The relationships among scientific data, lived experience, and government messaging are complicated, but that doesn’t mean they are untouchable in a professional context. Medical journals do not universally shy away from political perspectives. The Lancet, for example, recently  published an opinion piece pulling no punches in its assessment of American political leadership: Michael Marmot writes, “Apart from the mendacity, incompetence, narcissism, and disdain for expertise of the man at the top, there may be strong messages about the nature of US society and the response to the pandemic.” Not all professionals and academics are willing to voice such forceful political opinions, but this example shows that even strongly worded opinions can be embraced.

Can mixing politics and work hurt your career? Definitely. Is it possible to practice your profession apolitically? Maybe. Is that something you want to do? You have to decide.

“The views, opinions and positions expressed within this blog are those of the author(s) alone and do not represent those of the American Heart Association. The accuracy, completeness and validity of any statements made within this article are not guaranteed. We accept no liability for any errors, omissions or representations. The copyright of this content belongs to the author and any liability with regards to infringement of intellectual property rights remains with them. The Early Career Voice blog is not intended to provide medical advice or treatment. Only your healthcare provider can provide that. The American Heart Association recommends that you consult your healthcare provider regarding your personal health matters. If you think you are having a heart attack, stroke or another emergency, please call 911 immediately.”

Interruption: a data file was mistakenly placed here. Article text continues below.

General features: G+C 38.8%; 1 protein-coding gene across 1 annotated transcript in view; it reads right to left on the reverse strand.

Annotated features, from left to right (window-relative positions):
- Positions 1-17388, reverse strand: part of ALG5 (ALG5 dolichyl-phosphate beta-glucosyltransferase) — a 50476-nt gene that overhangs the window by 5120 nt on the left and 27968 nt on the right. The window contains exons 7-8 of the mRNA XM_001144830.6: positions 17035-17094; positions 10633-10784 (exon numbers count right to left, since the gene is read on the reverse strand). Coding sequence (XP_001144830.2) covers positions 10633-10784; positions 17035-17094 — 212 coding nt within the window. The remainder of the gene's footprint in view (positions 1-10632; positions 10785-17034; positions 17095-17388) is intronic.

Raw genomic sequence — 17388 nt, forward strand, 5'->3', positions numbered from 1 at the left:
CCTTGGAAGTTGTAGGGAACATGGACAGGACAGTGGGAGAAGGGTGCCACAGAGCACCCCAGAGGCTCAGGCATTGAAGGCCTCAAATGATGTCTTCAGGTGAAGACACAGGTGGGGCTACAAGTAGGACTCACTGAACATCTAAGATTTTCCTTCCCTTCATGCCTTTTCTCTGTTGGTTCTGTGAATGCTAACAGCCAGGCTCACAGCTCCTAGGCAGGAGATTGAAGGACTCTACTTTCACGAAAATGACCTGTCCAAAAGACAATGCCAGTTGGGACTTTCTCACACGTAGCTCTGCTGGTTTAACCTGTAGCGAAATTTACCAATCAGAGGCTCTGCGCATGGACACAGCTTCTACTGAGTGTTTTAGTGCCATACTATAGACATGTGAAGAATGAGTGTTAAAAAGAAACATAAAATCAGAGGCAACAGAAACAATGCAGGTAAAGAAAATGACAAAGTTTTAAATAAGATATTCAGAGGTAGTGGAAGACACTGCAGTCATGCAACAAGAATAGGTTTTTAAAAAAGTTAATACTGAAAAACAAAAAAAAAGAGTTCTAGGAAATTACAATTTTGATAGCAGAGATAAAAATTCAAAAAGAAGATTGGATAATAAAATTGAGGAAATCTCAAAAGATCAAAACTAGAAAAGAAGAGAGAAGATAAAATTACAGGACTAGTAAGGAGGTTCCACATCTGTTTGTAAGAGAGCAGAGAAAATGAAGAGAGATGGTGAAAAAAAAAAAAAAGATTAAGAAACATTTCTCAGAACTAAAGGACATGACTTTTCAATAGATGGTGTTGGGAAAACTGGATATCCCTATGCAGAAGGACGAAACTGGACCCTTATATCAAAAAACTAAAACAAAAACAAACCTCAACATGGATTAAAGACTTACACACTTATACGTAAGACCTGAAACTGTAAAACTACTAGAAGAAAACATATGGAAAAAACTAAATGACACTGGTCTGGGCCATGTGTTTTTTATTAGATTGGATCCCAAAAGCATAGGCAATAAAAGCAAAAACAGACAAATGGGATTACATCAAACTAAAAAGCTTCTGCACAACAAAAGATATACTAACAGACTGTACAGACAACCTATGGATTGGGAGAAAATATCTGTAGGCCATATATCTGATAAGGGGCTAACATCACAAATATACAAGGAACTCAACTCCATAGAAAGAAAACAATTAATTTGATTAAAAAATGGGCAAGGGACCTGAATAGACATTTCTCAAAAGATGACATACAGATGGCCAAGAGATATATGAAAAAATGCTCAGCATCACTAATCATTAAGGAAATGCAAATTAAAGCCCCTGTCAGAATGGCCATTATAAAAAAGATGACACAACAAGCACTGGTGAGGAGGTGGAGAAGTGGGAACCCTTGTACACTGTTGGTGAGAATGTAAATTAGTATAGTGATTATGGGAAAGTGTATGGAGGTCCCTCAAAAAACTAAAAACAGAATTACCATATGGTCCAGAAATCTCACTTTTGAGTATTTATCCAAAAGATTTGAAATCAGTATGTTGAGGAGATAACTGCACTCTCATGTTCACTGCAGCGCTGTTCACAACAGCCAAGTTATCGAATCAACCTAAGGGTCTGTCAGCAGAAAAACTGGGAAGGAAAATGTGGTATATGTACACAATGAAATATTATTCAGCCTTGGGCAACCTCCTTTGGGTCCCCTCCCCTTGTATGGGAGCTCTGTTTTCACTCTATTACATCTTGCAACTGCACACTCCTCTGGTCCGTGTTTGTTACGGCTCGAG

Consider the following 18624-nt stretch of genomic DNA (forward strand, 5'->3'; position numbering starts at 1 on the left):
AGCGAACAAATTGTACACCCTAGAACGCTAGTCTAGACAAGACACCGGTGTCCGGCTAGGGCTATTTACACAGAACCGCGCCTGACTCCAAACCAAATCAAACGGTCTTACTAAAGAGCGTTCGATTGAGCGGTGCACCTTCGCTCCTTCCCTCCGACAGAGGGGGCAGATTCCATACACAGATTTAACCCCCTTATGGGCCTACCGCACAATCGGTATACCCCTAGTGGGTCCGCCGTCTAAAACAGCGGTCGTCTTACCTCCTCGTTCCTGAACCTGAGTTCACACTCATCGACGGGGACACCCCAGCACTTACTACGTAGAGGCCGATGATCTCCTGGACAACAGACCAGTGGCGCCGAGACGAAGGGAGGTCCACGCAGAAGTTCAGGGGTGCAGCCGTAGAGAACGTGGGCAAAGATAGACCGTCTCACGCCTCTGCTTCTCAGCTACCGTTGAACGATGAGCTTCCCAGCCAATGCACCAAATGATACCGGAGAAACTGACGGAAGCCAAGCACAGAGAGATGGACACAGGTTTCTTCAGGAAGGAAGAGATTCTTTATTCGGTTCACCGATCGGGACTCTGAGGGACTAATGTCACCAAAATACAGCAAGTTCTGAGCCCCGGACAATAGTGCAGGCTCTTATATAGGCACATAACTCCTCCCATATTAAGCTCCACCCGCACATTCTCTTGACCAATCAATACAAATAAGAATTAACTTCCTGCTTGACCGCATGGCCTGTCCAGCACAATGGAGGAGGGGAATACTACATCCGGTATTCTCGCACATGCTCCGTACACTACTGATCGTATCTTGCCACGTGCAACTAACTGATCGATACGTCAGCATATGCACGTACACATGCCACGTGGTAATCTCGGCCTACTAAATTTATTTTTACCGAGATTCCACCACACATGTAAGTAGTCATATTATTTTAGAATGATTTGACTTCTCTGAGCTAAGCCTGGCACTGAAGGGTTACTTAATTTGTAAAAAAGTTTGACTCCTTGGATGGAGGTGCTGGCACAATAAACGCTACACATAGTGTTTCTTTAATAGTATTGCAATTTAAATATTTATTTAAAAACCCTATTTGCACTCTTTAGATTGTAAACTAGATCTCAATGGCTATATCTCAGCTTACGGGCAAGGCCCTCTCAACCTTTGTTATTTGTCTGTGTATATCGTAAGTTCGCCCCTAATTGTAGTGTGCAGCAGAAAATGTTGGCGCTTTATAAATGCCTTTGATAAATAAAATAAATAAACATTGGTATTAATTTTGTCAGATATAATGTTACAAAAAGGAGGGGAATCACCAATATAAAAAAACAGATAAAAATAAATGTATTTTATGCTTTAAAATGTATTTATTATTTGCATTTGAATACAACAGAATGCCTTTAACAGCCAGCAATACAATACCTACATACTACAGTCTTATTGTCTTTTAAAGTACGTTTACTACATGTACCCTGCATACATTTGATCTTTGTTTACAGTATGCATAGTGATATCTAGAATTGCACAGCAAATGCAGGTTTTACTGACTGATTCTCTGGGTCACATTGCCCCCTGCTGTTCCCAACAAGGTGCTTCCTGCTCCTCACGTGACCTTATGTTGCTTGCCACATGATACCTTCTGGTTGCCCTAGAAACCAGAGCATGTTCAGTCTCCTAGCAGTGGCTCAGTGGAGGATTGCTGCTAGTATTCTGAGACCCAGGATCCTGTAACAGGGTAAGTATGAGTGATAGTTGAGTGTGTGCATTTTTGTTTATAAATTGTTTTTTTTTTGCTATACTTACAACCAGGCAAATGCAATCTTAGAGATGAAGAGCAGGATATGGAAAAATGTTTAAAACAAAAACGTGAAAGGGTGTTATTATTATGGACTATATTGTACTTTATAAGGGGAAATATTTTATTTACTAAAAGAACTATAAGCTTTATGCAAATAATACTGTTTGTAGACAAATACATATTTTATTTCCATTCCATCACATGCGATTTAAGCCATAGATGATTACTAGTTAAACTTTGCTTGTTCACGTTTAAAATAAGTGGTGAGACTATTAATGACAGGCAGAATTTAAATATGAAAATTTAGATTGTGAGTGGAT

Equal Gender Representation in the News Media: How You Can Help

Last month, I wrote about gender representation in the scientific literature. This time, I’m taking a look at the popular press. Rather than look just at gender, I’m looking how nurses are represented (or not represented) as expert sources. I’m choosing to do this for several reasons; First, the public’s perception of nursing as a profession matters both to the future of nursing (who will pursue the profession?) and to the care we provide now (how do patients and other members of the health care team respond to us?). Second, there is an inherent gender bias in the under-representation of nurses as experts, since 90% of RNs are female1. Finally, the practice and science of nursing are distinct from other fields and are valuable to health – including cardiovascular health. (If you aren’t familiar with nursing research, there’s a list of nursing journals at the end of this post – have a look at what’s getting published). Increased public visibility is a gateway to broader funding, adoption of nursing-generated evidence, and professional respect.  This isn’t just good for nurses, it’s good for the health of the population.

Photo by Sam McGhee on Unsplash

Photo by Sam McGhee on Unsplash